A YEAR in Hill Farming’ is the title of the new exhibition at the Gallery on the Green in Settle, the former telephone box, believed to be the world’s smallest art gallery.

The exhibition by local photographer John Bentley opens today (January 8) and runs until March 12.

Gallery on the Green is one of the few art galleries that can remain open despite coronavirus restrictions, mainly because being located in a former telephone box it is impossible to lock the door.

The organisers encourage local people to call in as part of their one visit out of the house for exercise purposes but ask them to limit themselves to just to one visitor in the gallery at any one time, visitors are also asked to maintain social distancing and ensure they wash their hands after returning from their visit.

The photographs in the new exhibition document the sheep farming year in the uplands of Yorkshire and Cumbria.

They have been taken over the past six years by John who is based in Settle and is fascinated by the cycle and traditions of the farming year, the diversity of sheep and hill farming and the dedication of individual farmers and localities to particular breeds.

John says: “To me it is very important to document the industry as it stands and I am very respectful of the history and traditions of sheep farming and its social and economic importance to the Dales and the rural north of England.

“There are economic and environmental pressures on the industry and this past year has, of course, also seen the impact of Covid-19, meaning that the gatherings for the traditional shows and sales - as depicted in many of the photographs - could no longer take place in the usual way.”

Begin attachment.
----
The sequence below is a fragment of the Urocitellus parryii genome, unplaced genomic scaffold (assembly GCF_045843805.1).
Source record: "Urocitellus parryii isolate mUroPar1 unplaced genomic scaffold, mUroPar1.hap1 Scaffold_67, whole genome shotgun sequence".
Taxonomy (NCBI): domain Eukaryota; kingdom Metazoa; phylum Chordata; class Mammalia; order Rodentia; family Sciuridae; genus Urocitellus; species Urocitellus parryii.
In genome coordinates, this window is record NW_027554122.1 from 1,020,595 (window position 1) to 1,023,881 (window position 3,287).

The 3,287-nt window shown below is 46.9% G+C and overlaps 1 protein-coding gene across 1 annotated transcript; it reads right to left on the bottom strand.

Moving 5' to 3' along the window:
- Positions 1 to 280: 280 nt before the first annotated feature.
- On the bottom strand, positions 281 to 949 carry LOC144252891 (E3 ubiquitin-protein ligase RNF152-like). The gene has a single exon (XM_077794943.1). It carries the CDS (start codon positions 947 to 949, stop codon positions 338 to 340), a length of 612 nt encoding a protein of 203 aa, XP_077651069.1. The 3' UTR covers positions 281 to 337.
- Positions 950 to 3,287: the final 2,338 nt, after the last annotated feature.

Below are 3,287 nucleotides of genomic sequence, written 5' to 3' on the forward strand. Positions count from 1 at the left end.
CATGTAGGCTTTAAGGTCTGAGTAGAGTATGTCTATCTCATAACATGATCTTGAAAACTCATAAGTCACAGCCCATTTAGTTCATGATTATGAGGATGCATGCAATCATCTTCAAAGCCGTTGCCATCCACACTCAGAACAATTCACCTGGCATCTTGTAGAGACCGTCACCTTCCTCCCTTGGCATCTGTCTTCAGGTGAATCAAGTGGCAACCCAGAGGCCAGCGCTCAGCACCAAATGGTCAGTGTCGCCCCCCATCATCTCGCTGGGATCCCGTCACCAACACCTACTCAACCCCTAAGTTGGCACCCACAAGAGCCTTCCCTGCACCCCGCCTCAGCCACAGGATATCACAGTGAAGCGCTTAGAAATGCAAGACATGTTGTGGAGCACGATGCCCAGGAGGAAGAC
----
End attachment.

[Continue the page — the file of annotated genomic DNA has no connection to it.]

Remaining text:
He adds: “The photographs in the exhibition document the sheep breeds, the people who rear, buy, and sell them, the workings of the farming calendar and the environment and the infrastructure of hill farming. “

John has been a keen photographer for over 40 years. He has a wide range of photographic interests including live concert photography, landscape, travel and documentary photography.

While John contributes news and stock photographs to a national press agency he is retired from full-time employment and able to devote his time to his personal photographic projects.

In 2016/17 he was a contributor to the ‘Voices from the Land’ exhibition - initially staged at Hawes Countryside Centre, which focussed on interviewing and photographing farmers in the Yorkshire Dales National Park.

John says: “When I moved to Settle my farming photo project was mainly centred around photographing agricultural shows, livestock markets and sheepdog trials.

“In particular, sheep shows like Tan Hill and the various Lake District Shepherds’ Meets started to loom large in the coverage.

“Becoming an ‘addict’ of sorts, I was drawn into photographing the world of hill sheep farming. There is still so much to photograph in the realm of sheep, but in the meantime in this exhibition I’ve tried to paint a picture of how the farming year pans out, including putting the tups with the ewes (or ‘yows’) in autumn, pregnancy testing, spring lambing, fell gathers, shearing, shows and sales and haymaking.

“I’ve tried to record the people, the animals, the activities, the infrastructure, the landscape and environment and the seasons.

“I find lots of aspects to photograph, although Covid-19 has obviously limited my progress over the past year”.

His wide range of photographic work can be viewed online at: https://www.flickr.com/photos/john_arc-images/collections